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"When we have a really good fishing year out in the ocean, it's because of two things," McManus says. "We have a good contribution from natural spawning salmon coming out of the Central Valley, and we have a good contribution from the hatcheries."
Following a period of abundance in the late '80s, and then again in the late '90s and early 2000s, California's salmon season was closed in 2008 and 2009, resulting from a population crash that NOAA scientists found was due to a lack of upwelling and the subsequent low production of krill, one of salmon's dietary staples.
"The population has undergone a modest rebound since then, but it still has not reached the abundance that we observed in the late '90s and early 2000s," says Michael O'Farrell, a research fish biologist at the NOAA.
While there has been an increase in small sardines, a potential good sign for salmon, Greg Ambiel, who has been fishing salmon locally for 30 years, is not hedging any bets for this coming season.
"The fish are being killed in the Central Valley before they get a chance to get to the ocean," Ambiel says. "If you follow the money, that's who gets the water. It's simple: just go look at the almond trees in the Central Valley."
Indeed, over the last few years, a fairly drastic shift has occurred, with high-profit almond crops replacing raisin grapes and other less profitable crops in the Central Valley. The problem for salmon is that it takes a gallon of water to produce one almond—which is three times more water than it takes to produce a grape—according to a study published in 2011 at the University of Twente in the Netherlands. Water demands for agriculture are a known contributor to an estimated 95 percent loss of salmon's critical rearing ground in the Sacramento-San Joaquin Delta.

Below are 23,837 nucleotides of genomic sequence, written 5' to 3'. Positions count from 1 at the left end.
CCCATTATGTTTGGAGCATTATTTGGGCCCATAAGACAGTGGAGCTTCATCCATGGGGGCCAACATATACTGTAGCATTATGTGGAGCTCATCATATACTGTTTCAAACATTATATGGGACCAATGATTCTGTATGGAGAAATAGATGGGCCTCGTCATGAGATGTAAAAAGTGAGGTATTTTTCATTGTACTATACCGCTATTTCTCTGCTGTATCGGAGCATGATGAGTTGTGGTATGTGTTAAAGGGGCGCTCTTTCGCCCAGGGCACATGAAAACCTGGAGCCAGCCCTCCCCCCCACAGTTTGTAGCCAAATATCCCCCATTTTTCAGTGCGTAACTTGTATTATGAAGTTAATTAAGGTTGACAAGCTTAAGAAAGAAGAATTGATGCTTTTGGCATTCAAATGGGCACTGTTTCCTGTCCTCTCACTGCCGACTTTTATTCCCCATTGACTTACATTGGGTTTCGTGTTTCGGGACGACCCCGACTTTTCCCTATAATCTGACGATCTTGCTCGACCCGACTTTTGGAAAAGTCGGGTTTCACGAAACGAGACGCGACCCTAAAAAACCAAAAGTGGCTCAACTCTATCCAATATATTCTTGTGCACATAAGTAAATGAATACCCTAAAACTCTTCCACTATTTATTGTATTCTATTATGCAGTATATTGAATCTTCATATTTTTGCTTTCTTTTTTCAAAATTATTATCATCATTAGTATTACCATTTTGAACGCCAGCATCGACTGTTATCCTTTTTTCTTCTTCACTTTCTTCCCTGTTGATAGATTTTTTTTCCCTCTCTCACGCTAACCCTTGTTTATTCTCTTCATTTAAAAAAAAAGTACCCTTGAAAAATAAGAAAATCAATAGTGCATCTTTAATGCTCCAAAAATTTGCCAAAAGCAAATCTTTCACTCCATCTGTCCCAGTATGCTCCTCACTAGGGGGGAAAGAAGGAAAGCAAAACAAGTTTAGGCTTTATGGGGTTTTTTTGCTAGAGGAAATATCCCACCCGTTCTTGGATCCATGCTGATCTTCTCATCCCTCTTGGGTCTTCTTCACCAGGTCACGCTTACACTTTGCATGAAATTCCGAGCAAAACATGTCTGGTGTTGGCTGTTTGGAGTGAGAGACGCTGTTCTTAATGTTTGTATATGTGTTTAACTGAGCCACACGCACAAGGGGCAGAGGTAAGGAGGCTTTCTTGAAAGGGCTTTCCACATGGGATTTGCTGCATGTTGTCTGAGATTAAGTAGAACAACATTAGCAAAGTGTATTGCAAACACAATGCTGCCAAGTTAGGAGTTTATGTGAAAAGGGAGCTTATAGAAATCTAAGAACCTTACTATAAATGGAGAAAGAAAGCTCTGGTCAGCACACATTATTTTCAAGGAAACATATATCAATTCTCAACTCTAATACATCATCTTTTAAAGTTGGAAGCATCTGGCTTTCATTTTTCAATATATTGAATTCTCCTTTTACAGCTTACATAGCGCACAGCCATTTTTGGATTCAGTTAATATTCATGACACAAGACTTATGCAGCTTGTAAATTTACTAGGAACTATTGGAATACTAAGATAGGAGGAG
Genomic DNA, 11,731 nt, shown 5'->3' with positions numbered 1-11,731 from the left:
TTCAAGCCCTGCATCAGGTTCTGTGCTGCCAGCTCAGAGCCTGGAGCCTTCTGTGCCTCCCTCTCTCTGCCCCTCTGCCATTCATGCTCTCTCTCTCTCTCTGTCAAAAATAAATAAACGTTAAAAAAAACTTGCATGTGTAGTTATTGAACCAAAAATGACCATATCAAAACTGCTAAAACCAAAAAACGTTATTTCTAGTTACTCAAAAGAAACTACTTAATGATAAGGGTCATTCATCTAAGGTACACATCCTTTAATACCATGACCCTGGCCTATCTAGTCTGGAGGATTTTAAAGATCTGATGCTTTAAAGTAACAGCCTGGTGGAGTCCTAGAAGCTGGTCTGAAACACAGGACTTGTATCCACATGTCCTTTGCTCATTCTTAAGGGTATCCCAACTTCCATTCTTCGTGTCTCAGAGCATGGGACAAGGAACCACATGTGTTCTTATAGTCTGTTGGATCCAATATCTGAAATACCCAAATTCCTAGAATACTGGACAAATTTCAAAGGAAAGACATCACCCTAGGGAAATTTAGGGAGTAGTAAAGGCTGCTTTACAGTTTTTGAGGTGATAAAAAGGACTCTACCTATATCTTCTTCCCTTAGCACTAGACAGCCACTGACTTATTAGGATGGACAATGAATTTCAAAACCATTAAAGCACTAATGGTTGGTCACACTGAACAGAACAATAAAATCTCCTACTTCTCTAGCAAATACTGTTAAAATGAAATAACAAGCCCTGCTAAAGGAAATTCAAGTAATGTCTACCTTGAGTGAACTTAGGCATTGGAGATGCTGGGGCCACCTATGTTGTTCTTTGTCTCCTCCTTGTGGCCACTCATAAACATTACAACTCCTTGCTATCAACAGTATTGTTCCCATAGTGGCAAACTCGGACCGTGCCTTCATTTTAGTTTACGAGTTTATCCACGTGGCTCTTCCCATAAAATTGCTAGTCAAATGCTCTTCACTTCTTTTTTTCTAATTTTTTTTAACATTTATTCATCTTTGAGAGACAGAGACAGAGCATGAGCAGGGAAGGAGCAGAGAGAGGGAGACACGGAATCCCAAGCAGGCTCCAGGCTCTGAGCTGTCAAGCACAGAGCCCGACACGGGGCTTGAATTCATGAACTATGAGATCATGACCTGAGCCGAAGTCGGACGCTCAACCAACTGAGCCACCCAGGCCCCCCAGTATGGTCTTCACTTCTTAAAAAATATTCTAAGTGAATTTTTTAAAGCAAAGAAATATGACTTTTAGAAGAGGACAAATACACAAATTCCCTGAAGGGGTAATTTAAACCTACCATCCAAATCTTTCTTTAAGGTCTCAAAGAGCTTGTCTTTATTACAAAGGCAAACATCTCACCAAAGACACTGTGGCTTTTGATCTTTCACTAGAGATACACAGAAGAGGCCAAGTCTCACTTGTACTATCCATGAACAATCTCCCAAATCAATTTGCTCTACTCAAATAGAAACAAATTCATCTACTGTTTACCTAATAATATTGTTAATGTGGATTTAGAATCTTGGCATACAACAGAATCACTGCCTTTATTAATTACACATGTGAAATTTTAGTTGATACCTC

Last month, O'Farrell began the process of calculating 2016 abundance forecasts for both the Sacramento and Klamath rivers and tributaries, based on data that includes the return of fish the previous fall. Each March, he reports the number to the Pacific Fishery Management Council, who then sets the season in April.
"Where we're at right now, we've come out of the very low abundance periods of 2008 and 2009, but we don't know exactly what the returns are for this past year," O'Farrell says. "There are some issues that we are monitoring with regard to the effects of drought and ocean conditions. It's hard to say which way the population's going to go at this point, but we'll have more information on that in a couple of months."
The Central Valley Improvement Act, passed in 1992, ambitiously hoped to double the number of salmon and steelhead trout in the Sacramento River basin over the past 22 years, but it has fallen short. While their goal was to see 86,000 spring-run Chinook salmon spawning in the Central Valley by 2012, the number was only 30,522. Federal officials cited obstacles such as drought, competing demands for water and lack of funding.
But Steve Lindley, leader of the Fisheries Ecology Division at the NOAA, points to wetland-restoration success stories in the Central Valley, in places like Clear Creek and Butte Creek.
"These shallow areas that are nurseries for salmon—those populations have done very well, even during the poor ocean and drought periods," he says, "so it's not a lost cause. But we do really need to address some of these habitat issues, and find a way to operate salmon hatcheries in a way that supports our fisheries without imperiling their long-term liability. We're really keen on working with GGSA and the fishing community and the broader fish and water communities to try to find those kind of solutions."